In Christ we have an unchangeable priesthood. And this means that our salvation and our relationship with God is built upon a firm, solid rock. In fact, this is the firmest possible base for our confidence in approaching the Lord. Let us go on to see another way in which Christ's priesthood is greater than all earthly priesthoods: 

C. Jesus has an Unending Priesthood (v.25)

He remains our Great High Priest for all time and into eternity. And how can He do this unless He lives eternally? Let us read verse 25 of our text in Heb 7-- 'Wherefore He is able also to save them to the uttermost that come unto God by Him, seeing He ever liveth to make intercession for them.'

By contrast v.23 states that the earthly priesthood 'were many priests, because they were not suffered to continue by reason of death.' All the priests in this world cannot expect to have a ministry of more than 50 years, because they will all grow old and die. And then new priests have to be raised up and trained to take their place, so that the ministry can go on. That is why there has to be a whole succession of priests, bishops and popes to carry the work on, because every man has one important limitation: death. But there is One whom death could not conquer. The cold and dark grave could not keep our Lord Jesus back from Life. 

We proclaim the fact that Christ is resurrected, alive and well, boldly and loudly to the whole world because it is this that enables Him to save us completely. Verse 25 says, 'He is able also to save them to the uttermost that come unto God by Him.' Not only has Jesus Christ saved us by dying on the Cross for us, but now He also preserves us, keeps us, and continues His unceasing ministry of ensuring our salvation till the very end of time. And He is doing all this for us right now at this very moment. How? Through interceding for us in Heaven. Our salvation is therefore fully guaranteed from beginning to end, by the power of the endless intercession He is making for us, as our Great High Priest! Let us go on to consider now another way in which Christ's priesthood is perfect:

D. Jesus has an Undefiled Priesthood (v.26)

V.26 says, 'For such an high priest became (suited for) us, who is holy, harmless, undefiled, separate from sinners, and made higher than the heavens.' This verse speaks about the moral qualifications of Jesus Christ. If we have a high priest whose ministry is unchangeable and unending, but he happens to be morally corrupt, then that would be news bad for us.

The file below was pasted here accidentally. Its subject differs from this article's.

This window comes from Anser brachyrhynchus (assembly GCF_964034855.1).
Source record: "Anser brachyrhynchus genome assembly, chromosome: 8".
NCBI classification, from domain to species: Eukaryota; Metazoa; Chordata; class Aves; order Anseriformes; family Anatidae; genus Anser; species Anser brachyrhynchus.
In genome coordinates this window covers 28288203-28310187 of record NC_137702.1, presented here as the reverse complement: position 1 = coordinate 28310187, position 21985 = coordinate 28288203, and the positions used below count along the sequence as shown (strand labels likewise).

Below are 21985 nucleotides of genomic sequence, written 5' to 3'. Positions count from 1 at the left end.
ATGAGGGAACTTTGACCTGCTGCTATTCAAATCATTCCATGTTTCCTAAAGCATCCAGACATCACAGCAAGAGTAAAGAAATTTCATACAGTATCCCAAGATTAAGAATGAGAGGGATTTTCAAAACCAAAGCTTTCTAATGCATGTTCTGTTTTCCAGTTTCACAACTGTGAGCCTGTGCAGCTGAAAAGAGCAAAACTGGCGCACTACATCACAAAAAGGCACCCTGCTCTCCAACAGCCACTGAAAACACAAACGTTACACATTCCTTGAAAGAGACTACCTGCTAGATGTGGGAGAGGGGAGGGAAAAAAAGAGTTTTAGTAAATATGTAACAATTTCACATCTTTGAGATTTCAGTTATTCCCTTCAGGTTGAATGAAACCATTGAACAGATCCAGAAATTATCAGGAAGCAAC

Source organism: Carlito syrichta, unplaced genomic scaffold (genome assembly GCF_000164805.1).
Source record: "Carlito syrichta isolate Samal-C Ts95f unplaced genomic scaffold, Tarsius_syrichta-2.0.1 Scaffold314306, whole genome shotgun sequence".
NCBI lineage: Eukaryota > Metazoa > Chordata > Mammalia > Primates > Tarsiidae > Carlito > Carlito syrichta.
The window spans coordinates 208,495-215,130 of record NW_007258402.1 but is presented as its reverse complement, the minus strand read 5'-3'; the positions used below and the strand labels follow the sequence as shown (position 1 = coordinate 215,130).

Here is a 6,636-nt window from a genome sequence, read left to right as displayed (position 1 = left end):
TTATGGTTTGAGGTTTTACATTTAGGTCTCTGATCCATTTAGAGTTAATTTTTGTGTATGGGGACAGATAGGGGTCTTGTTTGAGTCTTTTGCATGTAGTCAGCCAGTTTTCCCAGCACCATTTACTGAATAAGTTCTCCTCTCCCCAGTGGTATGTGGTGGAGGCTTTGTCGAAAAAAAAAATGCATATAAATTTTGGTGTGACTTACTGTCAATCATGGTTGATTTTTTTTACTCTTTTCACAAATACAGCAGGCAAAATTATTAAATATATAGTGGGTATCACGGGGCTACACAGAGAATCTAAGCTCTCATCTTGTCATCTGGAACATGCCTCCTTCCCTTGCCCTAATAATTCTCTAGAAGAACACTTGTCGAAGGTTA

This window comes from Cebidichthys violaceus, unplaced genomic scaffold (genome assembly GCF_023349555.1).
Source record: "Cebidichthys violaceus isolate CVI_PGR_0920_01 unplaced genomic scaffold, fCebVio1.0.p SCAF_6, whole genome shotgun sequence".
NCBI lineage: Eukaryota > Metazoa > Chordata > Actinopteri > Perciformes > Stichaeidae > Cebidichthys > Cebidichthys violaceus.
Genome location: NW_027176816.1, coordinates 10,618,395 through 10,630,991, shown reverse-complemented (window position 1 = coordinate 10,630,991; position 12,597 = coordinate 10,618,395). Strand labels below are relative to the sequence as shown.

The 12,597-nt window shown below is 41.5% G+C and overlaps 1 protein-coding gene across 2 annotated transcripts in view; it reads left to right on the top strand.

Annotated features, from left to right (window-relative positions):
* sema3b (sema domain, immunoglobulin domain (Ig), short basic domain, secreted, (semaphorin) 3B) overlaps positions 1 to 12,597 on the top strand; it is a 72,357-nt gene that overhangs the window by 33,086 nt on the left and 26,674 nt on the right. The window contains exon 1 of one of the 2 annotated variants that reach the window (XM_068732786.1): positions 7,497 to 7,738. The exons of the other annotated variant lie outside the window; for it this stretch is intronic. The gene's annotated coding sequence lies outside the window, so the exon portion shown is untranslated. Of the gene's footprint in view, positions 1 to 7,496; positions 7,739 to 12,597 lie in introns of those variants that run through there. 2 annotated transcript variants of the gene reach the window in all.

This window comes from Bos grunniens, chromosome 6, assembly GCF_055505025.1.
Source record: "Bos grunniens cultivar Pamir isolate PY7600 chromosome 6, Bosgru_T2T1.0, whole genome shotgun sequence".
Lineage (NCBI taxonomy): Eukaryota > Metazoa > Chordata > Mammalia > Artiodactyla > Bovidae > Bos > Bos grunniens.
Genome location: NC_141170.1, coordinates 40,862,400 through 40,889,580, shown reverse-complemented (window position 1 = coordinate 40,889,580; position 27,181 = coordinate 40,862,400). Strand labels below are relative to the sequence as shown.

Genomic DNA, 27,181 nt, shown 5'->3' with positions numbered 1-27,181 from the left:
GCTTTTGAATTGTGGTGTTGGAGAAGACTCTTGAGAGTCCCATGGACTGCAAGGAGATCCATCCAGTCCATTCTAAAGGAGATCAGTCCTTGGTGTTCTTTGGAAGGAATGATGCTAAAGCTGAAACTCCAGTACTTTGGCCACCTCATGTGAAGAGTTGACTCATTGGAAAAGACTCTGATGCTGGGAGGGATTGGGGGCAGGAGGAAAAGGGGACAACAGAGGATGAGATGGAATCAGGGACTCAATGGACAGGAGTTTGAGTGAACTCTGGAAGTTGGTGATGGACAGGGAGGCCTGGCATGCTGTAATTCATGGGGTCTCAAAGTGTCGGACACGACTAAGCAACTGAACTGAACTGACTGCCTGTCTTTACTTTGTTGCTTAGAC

But the Word of God emphasizes to us that our Lord Jesus is morally perfect, righteous, upright, and sinless. His record is absolutely spotless. His integrity cannot be breached or challenged. In contrast to that, every order of priesthood on earth has been ingloriously blemished by sin and moral corruption. It is a sad fact but true. No leader in this world is perfect. Every one of them has some moral weaknesses. The Catholic Church, has been in the news recently in reports of grave shameful scandals involving some of its priests. We may feel sorry that this has happened, but it simply emphasises the truth that no human priesthood can be free from moral blemishes.

But we thank God that our High Priest is perfect. According to v.26, His administration is marked by holiness, harmlessness, absence of any defilement and by separation from sinners. Now, the phrase, separated from sinners does not mean that He is so far from us that He can no longer feel for us and sympathize with us. This fact had already been established earlier on in Hebrews 4:15. In Christ, we have a High Priest who is fully sympathetic to our feelings and our needs, because He Himself has experienced them. But He has the added advantage of remaining sinless. And this enables Him to have a priesthood ministry that is totally unhindered by sin. This brings us to our next point:

E. Jesus has an Unhindered Priesthood (v.27, 28)

Verse 27 of our text tells us that the earthly high priests had to offer up sacrifice, first for their own sins, and then for the people's. They themselves had sins and were in need of forgiveness. As an illustration of this, try to imagine that you are in a hospital where there are patients with different kinds of illnesses, and doctors who are trying to heal them with medicine. But to your horror you find out that the doctors themselves are also patients in the same hospital, and trying to get themselves healed of diseases. What would you do? I think you would leave and go to another hospital, because you would say, 'if the doctors cannot heal themselves, how can they heal me?'